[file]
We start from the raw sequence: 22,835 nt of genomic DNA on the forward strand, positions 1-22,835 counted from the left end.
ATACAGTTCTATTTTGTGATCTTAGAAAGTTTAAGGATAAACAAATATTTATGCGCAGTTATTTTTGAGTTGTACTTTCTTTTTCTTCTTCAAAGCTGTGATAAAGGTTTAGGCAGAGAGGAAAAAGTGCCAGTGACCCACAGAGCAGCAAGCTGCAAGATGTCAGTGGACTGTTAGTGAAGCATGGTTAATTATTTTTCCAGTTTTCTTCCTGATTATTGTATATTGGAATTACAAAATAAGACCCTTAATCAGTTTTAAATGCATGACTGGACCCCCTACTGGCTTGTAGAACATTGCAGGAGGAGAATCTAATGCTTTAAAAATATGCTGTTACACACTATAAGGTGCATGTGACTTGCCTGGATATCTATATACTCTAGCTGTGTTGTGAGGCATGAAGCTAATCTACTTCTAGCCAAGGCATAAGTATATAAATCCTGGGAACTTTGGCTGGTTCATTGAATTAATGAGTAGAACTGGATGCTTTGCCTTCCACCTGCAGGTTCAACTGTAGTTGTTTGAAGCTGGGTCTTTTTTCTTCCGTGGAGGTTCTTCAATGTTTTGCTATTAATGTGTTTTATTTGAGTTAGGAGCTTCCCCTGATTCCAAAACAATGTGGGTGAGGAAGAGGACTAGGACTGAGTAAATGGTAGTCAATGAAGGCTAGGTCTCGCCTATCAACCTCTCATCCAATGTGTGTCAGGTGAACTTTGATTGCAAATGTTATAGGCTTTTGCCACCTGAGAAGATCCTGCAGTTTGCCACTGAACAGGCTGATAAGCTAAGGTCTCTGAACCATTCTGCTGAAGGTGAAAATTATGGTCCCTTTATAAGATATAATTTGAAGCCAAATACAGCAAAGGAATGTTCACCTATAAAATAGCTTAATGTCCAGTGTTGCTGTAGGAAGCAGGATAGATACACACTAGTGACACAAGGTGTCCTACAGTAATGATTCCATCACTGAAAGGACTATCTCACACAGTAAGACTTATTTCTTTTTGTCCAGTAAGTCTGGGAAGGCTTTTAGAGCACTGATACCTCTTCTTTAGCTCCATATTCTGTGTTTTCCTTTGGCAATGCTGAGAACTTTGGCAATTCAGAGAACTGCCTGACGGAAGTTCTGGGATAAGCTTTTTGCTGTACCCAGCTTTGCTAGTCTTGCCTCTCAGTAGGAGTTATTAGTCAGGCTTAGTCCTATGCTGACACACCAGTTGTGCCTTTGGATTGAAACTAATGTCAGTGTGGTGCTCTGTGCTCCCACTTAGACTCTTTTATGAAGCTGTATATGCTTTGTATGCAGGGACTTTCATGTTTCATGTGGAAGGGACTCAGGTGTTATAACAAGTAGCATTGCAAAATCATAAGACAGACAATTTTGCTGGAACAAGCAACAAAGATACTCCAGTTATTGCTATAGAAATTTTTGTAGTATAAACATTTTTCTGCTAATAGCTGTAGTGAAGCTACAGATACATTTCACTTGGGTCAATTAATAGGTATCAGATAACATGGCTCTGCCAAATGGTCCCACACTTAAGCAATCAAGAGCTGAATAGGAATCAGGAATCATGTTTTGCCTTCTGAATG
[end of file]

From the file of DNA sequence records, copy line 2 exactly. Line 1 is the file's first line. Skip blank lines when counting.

ATACAGTTCTATTTTGTGATCTTAGAAAGTTTAAGGATAAACAAATATTTATGCGCAGTTATTTTTGAGTTGTACTTTCTTTTTCTTCTTCAAAGCTGTGATAAAGGTTTAGGCAGAGAGGAAAAAGTGCCAGTGACCCACAGAGCAGCAAGCTGCAAGATGTCAGTGGACTGTTAGTGAAGCATGGTTAATTATTTTTCCAGTTTTCTTCCTGATTATTGTATATTGGAATTACAAAATAAGACCCTTAATCAGTTTTAAATGCATGACTGGACCCCCTACTGGCTTGTAGAACATTGCAGGAGGAGAATCTAATGCTTTAAAAATATGCTGTTACACACTATAAGGTGCATGTGACTTGCCTGGATATCTATATACTCTAGCTGTGTTGTGAGGCATGAAGCTAATCTACTTCTAGCCAAGGCATAAGTATATAAATCCTGGGAACTTTGGCTGGTTCATTGAATTAATGAGTAGAACTGGATGCTTTGCCTTCCACCTGCAGGTTCAACTGTAGTTGTTTGAAGCTGGGTCTTTTTTCTTCCGTGGAGGTTCTTCAATGTTTTGCTATTAATGTGTTTTATTTGAGTTAGGAGCTTCCCCTGATTCCAAAACAATGTGGGTGAGGAAGAGGACTAGGACTGAGTAAATGGTAGTCAATGAAGGCTAGGTCTCGCCTATCAACCTCTCATCCAATGTGTGTCAGGTGAACTTTGATTGCAAATGTTATAGGCTTTTGCCACCTGAGAAGATCCTGCAGTTTGCCACTGAACAGGCTGATAAGCTAAGGTCTCTGAACCATTCTGCTGAAGGTGAAAATTATGGTCCCTTTATAAGATATAATTTGAAGCCAAATACAGCAAAGGAATGTTCACCTATAAAATAGCTTAATGTCCAGTGTTGCTGTAGGAAGCAGGATAGATACACACTAGTGACACAAGGTGTCCTACAGTAATGATTCCATCACTGAAAGGACTATCTCACACAGTAAGACTTATTTCTTTTTGTCCAGTAAGTCTGGGAAGGCTTTTAGAGCACTGATACCTCTTCTTTAGCTCCATATTCTGTGTTTTCCTTTGGCAATGCTGAGAACTTTGGCAATTCAGAGAACTGCCTGACGGAAGTTCTGGGATAAGCTTTTTGCTGTACCCAGCTTTGCTAGTCTTGCCTCTCAGTAGGAGTTATTAGTCAGGCTTAGTCCTATGCTGACACACCAGTTGTGCCTTTGGATTGAAACTAATGTCAGTGTGGTGCTCTGTGCTCCCACTTAGACTCTTTTATGAAGCTGTATATGCTTTGTATGCAGGGACTTTCATGTTTCATGTGGAAGGGACTCAGGTGTTATAACAAGTAGCATTGCAAAATCATAAGACAGACAATTTTGCTGGAACAAGCAACAAAGATACTCCAGTTATTGCTATAGAAATTTTTGTAGTATAAACATTTTTCTGCTAATAGCTGTAGTGAAGCTACAGATACATTTCACTTGGGTCAATTAATAGGTATCAGATAACATGGCTCTGCCAAATGGTCCCACACTTAAGCAATCAAGAGCTGAATAGGAATCAGGAATCATGTTTTGCCTTCTGAATG